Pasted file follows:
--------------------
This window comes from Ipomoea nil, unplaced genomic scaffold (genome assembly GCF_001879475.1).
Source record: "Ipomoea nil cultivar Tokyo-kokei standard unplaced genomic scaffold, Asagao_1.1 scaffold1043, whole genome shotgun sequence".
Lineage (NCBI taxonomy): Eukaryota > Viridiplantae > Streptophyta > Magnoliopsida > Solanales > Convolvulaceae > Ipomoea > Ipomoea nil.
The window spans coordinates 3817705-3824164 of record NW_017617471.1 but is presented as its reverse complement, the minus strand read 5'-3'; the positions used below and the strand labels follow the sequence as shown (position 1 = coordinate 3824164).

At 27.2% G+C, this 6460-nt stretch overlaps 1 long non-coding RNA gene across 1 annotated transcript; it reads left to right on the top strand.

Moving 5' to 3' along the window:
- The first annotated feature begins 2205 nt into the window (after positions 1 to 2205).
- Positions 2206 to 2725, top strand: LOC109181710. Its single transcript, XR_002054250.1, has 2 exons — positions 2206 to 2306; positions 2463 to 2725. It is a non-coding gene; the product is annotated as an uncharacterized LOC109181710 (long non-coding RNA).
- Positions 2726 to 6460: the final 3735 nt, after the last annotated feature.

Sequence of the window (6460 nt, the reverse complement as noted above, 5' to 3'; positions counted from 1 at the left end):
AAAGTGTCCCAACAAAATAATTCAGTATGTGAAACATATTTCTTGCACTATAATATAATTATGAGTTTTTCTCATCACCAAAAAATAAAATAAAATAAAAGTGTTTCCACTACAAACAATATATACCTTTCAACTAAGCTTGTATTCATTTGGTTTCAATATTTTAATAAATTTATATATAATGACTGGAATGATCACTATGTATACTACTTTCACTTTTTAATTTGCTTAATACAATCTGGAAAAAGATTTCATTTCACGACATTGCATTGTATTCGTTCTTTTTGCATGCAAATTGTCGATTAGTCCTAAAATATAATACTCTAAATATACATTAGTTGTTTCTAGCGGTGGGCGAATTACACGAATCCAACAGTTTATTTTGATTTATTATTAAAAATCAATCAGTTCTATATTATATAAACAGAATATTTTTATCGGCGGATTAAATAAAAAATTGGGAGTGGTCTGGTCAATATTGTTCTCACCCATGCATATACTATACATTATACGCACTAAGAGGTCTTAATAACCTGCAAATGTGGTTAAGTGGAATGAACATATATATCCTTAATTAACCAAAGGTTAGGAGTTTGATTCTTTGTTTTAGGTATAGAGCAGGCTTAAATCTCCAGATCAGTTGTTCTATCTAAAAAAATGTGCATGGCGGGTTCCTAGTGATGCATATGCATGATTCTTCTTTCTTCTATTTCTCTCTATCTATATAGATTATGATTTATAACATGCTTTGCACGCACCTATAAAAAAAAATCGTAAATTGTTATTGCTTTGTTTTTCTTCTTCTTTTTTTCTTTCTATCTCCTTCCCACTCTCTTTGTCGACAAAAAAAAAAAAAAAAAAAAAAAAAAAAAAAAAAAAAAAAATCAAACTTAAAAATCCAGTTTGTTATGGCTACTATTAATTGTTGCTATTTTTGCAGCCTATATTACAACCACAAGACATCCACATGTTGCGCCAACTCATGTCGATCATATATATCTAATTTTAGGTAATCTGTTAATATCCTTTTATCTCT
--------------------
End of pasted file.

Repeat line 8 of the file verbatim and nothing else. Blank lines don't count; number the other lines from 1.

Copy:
- Positions 2206 to 2725, top strand: LOC109181710. Its single transcript, XR_002054250.1, has 2 exons — positions 2206 to 2306; positions 2463 to 2725. It is a non-coding gene; the product is annotated as an uncharacterized LOC109181710 (long non-coding RNA).